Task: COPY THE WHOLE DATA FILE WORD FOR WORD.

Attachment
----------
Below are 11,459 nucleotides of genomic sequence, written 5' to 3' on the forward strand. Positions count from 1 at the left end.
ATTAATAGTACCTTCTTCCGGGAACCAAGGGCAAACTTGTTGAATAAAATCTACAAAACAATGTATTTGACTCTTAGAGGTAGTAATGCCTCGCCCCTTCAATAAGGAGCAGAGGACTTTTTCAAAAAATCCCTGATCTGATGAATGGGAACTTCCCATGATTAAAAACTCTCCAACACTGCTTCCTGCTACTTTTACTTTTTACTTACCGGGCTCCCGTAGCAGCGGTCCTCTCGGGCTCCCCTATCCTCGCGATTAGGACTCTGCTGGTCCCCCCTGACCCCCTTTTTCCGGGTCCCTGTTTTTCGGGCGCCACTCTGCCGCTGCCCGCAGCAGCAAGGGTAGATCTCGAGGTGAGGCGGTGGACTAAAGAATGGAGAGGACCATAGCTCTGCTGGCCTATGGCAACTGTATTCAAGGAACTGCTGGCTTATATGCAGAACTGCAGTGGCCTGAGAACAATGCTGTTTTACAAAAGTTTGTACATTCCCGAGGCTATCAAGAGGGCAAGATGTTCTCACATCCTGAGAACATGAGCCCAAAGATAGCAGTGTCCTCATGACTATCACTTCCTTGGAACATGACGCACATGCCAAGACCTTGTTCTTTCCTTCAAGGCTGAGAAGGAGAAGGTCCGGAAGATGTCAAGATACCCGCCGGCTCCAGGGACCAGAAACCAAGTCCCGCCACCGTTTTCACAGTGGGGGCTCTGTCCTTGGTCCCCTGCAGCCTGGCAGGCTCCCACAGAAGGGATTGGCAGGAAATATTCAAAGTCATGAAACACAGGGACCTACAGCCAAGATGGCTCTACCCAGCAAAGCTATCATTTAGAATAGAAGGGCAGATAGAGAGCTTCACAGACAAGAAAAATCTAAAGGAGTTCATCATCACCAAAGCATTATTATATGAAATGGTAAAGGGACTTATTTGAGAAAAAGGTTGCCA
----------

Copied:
Below are 11,459 nucleotides of genomic sequence, written 5' to 3' on the forward strand. Positions count from 1 at the left end.
ATTAATAGTACCTTCTTCCGGGAACCAAGGGCAAACTTGTTGAATAAAATCTACAAAACAATGTATTTGACTCTTAGAGGTAGTAATGCCTCGCCCCTTCAATAAGGAGCAGAGGACTTTTTCAAAAAATCCCTGATCTGATGAATGGGAACTTCCCATGATTAAAAACTCTCCAACACTGCTTCCTGCTACTTTTACTTTTTACTTACCGGGCTCCCGTAGCAGCGGTCCTCTCGGGCTCCCCTATCCTCGCGATTAGGACTCTGCTGGTCCCCCCTGACCCCCTTTTTCCGGGTCCCTGTTTTTCGGGCGCCACTCTGCCGCTGCCCGCAGCAGCAAGGGTAGATCTCGAGGTGAGGCGGTGGACTAAAGAATGGAGAGGACCATAGCTCTGCTGGCCTATGGCAACTGTATTCAAGGAACTGCTGGCTTATATGCAGAACTGCAGTGGCCTGAGAACAATGCTGTTTTACAAAAGTTTGTACATTCCCGAGGCTATCAAGAGGGCAAGATGTTCTCACATCCTGAGAACATGAGCCCAAAGATAGCAGTGTCCTCATGACTATCACTTCCTTGGAACATGACGCACATGCCAAGACCTTGTTCTTTCCTTCAAGGCTGAGAAGGAGAAGGTCCGGAAGATGTCAAGATACCCGCCGGCTCCAGGGACCAGAAACCAAGTCCCGCCACCGTTTTCACAGTGGGGGCTCTGTCCTTGGTCCCCTGCAGCCTGGCAGGCTCCCACAGAAGGGATTGGCAGGAAATATTCAAAGTCATGAAACACAGGGACCTACAGCCAAGATGGCTCTACCCAGCAAAGCTATCATTTAGAATAGAAGGGCAGATAGAGAGCTTCACAGACAAGAAAAATCTAAAGGAGTTCATCATCACCAAAGCATTATTATATGAAATGGTAAAGGGACTTATTTGAGAAAAAGGTTGCCA